It is hard to say exactly what impact President-elect Donald Trump might have on the fight to slow human-caused climate change — for two reasons.
First is that Trump has not been particularly clear on his views, though he leaves little reason for hope. He has at times sounded like a wholesale climate denier and conspiracy theorist, such as when he claimed global warming is a hoax.
At other times he has taken a slightly more conciliatory tone. The last word the country has had from the next president was widely interpreted as falling into the latter category; he told the New York Times that “there is some connectivity” between human action and the warming of the planet and that he is keeping “an open mind” on the matter.
The reaction to Trump’s latest statement was almost certainly too optimistic: Trump also claimed that “I’m not sure anybody is ever going to really know” what the facts on climate change are, though the scientific community has dedicated decades of study to the issue and is near-unanimous in its concern.
Trump also promised to cancel “job-killing” energy regulations in a post-election YouTube video, and his incoming chief of staff, Reince Priebus, assured Fox News viewers that his “default position” is that “most of it is a bunch of bunk.”
All that suggests Trump is unlikely to treat global warming as the threat it is and that he will favor fossil fuel interests when he is in the White House.
How that translates into policy changes, however, is also unpredictable — and offers slightly more reason for hope. Reversing federal rules takes time and sustained effort, and courts do not always allow regulatory changes. Congress could help Trump gut environmental protections, but the Senate, with its narrow Republican majority, may balk. The George W. Bush administration was pretty favorable to fossil fuels, but, for all its effort, it failed to change many enduring environmental programs.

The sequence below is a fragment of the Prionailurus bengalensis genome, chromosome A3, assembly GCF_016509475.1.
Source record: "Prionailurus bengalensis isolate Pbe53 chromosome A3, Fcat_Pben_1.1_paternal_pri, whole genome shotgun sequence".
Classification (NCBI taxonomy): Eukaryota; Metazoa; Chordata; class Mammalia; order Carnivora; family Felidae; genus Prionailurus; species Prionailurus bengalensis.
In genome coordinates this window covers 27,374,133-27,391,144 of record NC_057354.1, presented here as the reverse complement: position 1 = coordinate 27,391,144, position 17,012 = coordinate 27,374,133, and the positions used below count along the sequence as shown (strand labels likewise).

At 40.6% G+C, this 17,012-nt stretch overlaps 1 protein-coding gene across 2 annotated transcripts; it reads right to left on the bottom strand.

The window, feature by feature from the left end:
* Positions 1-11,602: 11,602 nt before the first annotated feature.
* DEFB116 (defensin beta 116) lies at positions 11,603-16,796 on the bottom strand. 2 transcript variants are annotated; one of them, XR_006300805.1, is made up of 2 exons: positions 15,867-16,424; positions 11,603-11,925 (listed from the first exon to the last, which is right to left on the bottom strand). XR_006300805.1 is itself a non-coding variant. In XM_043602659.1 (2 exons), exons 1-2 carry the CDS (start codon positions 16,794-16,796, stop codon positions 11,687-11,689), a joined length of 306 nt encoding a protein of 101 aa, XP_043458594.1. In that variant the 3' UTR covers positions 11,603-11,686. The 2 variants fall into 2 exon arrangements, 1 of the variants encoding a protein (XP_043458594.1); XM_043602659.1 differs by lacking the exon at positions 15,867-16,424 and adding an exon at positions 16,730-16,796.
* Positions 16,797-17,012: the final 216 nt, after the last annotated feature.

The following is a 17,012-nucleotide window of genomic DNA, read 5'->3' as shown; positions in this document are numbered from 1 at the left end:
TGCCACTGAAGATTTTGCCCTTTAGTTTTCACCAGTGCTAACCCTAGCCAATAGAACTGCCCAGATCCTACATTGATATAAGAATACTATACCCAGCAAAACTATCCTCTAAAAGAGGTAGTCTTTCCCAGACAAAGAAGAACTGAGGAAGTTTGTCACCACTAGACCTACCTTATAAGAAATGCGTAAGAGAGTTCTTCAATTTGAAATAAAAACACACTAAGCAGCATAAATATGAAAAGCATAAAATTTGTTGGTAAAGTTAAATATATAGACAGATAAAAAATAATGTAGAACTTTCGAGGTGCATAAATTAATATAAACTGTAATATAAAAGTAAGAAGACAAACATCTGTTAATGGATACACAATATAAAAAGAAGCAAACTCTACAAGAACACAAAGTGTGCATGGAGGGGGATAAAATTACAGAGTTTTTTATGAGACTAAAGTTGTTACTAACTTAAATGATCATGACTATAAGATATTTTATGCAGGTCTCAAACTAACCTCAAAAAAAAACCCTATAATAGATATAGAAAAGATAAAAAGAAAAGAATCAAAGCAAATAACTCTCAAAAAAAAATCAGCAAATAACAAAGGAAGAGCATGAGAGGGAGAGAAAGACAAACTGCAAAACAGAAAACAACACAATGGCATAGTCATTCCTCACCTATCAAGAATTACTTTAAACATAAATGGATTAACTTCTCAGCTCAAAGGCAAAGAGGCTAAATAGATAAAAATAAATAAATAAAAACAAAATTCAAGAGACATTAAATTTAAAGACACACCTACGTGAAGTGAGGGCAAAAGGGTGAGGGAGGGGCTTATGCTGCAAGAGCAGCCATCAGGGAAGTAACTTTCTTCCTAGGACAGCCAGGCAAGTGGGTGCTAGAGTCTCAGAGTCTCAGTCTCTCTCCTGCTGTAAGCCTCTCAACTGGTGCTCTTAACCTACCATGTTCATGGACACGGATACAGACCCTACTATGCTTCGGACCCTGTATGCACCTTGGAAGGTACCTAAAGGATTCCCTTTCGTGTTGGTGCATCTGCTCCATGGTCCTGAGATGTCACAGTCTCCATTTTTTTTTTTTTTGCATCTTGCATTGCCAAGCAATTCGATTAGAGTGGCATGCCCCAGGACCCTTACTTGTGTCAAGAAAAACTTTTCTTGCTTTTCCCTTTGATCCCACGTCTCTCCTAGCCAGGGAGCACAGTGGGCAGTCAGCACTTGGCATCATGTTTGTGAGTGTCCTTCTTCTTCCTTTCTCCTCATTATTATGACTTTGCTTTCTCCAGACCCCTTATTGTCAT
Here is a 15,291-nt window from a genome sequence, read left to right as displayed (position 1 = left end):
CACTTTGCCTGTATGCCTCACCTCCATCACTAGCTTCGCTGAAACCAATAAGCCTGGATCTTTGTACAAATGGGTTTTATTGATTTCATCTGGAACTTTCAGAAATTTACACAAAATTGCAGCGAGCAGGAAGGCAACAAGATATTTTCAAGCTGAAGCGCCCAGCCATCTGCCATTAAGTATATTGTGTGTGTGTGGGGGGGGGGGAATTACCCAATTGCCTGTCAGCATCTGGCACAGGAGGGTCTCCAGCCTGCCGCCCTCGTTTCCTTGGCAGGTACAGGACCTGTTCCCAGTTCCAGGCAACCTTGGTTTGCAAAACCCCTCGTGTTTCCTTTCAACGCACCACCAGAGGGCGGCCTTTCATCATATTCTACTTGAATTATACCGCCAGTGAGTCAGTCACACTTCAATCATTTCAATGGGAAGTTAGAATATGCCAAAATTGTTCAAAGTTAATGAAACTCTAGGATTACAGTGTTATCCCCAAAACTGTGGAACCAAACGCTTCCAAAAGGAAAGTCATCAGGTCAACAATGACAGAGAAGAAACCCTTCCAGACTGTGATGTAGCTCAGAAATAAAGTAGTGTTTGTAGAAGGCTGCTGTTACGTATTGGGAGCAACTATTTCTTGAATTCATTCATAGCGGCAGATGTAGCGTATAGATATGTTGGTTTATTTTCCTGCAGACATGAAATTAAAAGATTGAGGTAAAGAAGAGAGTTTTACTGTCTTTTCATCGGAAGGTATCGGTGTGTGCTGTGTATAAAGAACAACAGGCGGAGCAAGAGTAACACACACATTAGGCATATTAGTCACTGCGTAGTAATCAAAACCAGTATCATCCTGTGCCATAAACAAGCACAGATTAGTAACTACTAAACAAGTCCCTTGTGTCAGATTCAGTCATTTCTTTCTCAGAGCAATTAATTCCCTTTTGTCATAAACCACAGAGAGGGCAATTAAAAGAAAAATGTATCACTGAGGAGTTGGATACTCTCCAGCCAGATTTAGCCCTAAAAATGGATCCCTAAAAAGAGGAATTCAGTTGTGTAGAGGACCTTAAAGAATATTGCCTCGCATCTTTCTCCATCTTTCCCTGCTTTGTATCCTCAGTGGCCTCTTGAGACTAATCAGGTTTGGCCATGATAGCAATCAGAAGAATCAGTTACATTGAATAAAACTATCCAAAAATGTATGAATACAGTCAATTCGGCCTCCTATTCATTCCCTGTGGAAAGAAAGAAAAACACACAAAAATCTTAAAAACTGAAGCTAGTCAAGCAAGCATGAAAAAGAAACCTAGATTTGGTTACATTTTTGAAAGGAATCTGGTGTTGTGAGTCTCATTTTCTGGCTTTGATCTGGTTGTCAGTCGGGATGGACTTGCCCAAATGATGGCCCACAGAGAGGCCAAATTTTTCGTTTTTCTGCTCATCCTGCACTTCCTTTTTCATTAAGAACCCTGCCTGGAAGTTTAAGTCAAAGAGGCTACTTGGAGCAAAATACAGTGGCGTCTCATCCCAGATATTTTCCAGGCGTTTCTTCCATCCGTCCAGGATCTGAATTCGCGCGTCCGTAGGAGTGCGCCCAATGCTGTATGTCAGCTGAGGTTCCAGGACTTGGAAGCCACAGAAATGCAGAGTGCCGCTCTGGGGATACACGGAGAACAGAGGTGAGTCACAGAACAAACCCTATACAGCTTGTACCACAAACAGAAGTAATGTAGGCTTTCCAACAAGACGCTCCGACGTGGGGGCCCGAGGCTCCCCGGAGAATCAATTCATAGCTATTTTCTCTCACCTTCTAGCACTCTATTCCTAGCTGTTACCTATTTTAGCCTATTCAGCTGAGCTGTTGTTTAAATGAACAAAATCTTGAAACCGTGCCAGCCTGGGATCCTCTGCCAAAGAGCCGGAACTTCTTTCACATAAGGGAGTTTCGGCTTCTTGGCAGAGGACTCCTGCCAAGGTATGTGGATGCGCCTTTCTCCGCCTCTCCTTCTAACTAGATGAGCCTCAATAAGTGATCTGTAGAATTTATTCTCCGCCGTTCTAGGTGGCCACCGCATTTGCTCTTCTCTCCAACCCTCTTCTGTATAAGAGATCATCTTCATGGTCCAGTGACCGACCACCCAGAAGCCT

The United States is still on track to lower its emissions in a way that could maintain some of its credibility on the international stage, in part because utilities have substituted cheap natural gas, which Trump favors, for coal. That trend, along with a continuation of federal renewables subsidies already written into law and the progress of various state-level efforts, will put downward pressure on the country’s carbon emissions. These factors are not nearly enough to transition off dirty energy in the long run, but they do mean that even if Trump foolishly defies the warnings of experts, there may be ways to limit the damage over the next four years.
Given that Trump does not want to undermine the success of natural gas, that he cannot control the actions of states and cities, and that he will not eliminate every pro-renewables policy on the federal level, the next administration should ask itself why it would pull out of the Paris agreement, an international climate deal that took decades to strike. Doing so would relieve pressure on China, India and other big emitters to contain their emissions. If the United States is going to constrain its carbon footprint, anyway, why let other countries off the hook?